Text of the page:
Mom's 1-year-old hospitalized from Flint water

Parents everywhere are asking questions about the health effects of Flint water on their children.

A 1-year-old girl is hospitalized with her body covered in rashes from the Flint water crisis.

Her outraged mother says she was told repeatedly that the water was safe, while her 1-year-old daughter Serenity, was literally raised on Flint water.

"I was eight months pregnant when I found out there was something in the water," said Jeana Linton, Serenity's mother.  "I was constantly in the hospital worried they had poisoned my baby. I had to start drinking bottled water before I even had her."

This was before anyone was talking about lead. Now they know.

"My pipes are so rusted and nasty that I don't give my dog water, let alone my baby," Linton said.

But in Flint options are limited  and Serenity's mom heard the same thing we all did - experts saying it was okay to bathe in the water.

"When you get in the water, it welts you and it breaks you out in a rash," she said. "What am I supposed to do with my daughter."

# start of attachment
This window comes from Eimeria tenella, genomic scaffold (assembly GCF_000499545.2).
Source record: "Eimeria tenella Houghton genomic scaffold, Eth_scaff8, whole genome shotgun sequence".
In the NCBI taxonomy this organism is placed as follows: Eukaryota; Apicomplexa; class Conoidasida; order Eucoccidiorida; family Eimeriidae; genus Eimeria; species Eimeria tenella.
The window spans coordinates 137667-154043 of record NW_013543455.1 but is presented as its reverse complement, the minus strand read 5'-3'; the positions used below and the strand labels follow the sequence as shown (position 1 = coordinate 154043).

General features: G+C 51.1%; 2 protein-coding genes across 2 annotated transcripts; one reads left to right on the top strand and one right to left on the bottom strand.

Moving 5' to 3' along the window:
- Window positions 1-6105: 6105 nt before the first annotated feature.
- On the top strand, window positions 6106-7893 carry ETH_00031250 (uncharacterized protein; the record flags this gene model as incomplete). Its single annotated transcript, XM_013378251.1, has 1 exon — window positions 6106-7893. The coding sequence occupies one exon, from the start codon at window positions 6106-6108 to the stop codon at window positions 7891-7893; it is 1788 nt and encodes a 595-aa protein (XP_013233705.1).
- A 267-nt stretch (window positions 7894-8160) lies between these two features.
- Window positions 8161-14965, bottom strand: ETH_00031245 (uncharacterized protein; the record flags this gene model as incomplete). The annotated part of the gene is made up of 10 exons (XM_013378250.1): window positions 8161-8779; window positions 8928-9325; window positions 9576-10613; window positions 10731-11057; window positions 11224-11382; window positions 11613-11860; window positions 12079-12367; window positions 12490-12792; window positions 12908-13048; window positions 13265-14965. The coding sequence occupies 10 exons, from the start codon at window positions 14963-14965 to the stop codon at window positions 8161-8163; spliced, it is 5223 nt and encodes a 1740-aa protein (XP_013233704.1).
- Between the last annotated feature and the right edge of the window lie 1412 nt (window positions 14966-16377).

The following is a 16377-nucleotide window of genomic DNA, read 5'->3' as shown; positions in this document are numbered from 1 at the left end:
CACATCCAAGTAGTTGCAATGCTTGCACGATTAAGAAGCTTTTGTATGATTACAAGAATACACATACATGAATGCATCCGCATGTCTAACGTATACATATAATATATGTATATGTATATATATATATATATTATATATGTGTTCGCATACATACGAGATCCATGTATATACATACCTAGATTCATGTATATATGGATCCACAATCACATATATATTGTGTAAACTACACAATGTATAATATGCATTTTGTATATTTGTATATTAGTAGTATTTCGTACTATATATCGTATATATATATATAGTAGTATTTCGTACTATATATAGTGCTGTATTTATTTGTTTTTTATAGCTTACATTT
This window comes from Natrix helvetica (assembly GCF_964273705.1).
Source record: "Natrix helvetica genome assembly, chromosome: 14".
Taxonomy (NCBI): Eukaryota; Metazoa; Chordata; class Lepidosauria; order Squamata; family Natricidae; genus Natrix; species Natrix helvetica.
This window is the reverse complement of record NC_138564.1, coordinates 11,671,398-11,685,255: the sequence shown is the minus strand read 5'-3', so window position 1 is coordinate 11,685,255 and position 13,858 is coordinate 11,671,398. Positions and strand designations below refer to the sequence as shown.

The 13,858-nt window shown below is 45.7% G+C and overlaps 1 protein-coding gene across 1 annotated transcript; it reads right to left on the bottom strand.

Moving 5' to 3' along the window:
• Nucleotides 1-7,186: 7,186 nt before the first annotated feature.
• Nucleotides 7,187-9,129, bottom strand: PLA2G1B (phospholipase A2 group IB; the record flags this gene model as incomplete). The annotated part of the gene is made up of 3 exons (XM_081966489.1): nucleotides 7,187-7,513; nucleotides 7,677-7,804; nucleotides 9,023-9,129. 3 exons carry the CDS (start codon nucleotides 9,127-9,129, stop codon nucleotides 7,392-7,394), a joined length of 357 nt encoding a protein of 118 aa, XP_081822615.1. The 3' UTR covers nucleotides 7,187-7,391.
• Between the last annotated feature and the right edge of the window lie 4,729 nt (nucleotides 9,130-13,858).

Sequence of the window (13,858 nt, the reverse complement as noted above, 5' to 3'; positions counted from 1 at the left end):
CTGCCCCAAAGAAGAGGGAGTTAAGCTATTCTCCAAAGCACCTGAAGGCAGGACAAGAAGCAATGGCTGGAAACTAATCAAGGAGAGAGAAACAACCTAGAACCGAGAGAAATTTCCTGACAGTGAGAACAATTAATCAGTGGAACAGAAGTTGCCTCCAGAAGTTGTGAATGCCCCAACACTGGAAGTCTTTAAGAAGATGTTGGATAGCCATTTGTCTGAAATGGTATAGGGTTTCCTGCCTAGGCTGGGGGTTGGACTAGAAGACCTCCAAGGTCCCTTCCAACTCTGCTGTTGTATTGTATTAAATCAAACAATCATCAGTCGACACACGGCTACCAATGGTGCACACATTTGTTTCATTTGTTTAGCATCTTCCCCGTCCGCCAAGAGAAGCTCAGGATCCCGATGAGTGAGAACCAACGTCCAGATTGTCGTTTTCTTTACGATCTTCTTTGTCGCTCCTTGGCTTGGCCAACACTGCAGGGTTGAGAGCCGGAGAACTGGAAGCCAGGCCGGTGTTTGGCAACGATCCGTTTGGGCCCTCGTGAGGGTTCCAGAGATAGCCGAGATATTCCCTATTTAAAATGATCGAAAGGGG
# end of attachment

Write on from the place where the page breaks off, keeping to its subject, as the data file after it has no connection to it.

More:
What she did was bring her to the Hurley Medical Center. 

"Now they are saying that there is something wrong with her," she said.

FOX 2: "How can you ever trust these people again?"

"You can't," said Misty Edgeworth, Serenity's grandmother. "How can you ever trust these people again?  You can't. you absolutely cannot."

"Where's my answers," Linton said. "Are they going to pay for my medical bills if my baby is sick."

A question thousands of parents are asking and one philanthropic group is trying to answer - the Community Foundation of Greater Flint created

"We're thankful the water is going to get fixed," said Ann Marie Van Duyne of the Community Foundation of Greater Flint.
"We don't know when, and we are focusing our efforts on future interventions, health, nutrition, education, interventions for the children that have been affected by the lead exposures."

There is no shortage of people wanting to help. is designed to make sure that help is long term beyond the bottled water.

"We are at our capacity, we are really urging people who want to help to think about the long term needs of the kids who are going to be dealing with the lead issue not just safe water." already has $100,000 but they need $100 million to sustain treatment for decades to come and they are not sure if that will be enough.

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